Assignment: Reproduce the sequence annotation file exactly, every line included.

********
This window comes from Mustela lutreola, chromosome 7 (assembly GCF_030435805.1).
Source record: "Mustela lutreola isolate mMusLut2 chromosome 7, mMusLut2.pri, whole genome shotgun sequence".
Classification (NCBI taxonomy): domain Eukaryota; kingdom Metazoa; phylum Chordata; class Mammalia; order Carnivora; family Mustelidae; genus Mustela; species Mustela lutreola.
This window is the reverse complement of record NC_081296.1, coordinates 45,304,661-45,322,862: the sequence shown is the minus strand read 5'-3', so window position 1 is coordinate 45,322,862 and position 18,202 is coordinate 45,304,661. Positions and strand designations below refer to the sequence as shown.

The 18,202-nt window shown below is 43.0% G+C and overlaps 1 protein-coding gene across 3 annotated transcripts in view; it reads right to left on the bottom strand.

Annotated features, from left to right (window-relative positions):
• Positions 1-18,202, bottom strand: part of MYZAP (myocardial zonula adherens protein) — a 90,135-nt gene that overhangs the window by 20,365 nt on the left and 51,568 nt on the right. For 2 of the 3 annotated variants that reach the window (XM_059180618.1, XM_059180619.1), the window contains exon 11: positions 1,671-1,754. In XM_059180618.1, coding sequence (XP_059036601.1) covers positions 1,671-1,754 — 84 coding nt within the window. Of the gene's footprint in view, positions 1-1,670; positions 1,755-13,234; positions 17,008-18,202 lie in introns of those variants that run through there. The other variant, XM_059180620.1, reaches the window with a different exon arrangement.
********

This window comes from Mustela lutreola, chromosome 7 (assembly GCF_030435805.1).
Source record: "Mustela lutreola isolate mMusLut2 chromosome 7, mMusLut2.pri, whole genome shotgun sequence".
Classification (NCBI taxonomy): domain Eukaryota; kingdom Metazoa; phylum Chordata; class Mammalia; order Carnivora; family Mustelidae; genus Mustela; species Mustela lutreola.
This window is the reverse complement of record NC_081296.1, coordinates 45,304,661-45,322,862: the sequence shown is the minus strand read 5'-3', so window position 1 is coordinate 45,322,862 and position 18,202 is coordinate 45,304,661. Positions and strand designations below refer to the sequence as shown.

The 18,202-nt window shown below is 43.0% G+C and overlaps 1 protein-coding gene across 3 annotated transcripts in view; it reads right to left on the bottom strand.

Annotated features, from left to right (window-relative positions):
• Positions 1-18,202, bottom strand: part of MYZAP (myocardial zonula adherens protein) — a 90,135-nt gene that overhangs the window by 20,365 nt on the left and 51,568 nt on the right. For 2 of the 3 annotated variants that reach the window (XM_059180618.1, XM_059180619.1), the window contains exon 11: positions 1,671-1,754. In XM_059180618.1, coding sequence (XP_059036601.1) covers positions 1,671-1,754 — 84 coding nt within the window. Of the gene's footprint in view, positions 1-1,670; positions 1,755-13,234; positions 17,008-18,202 lie in introns of those variants that run through there. The other variant, XM_059180620.1, reaches the window with a different exon arrangement.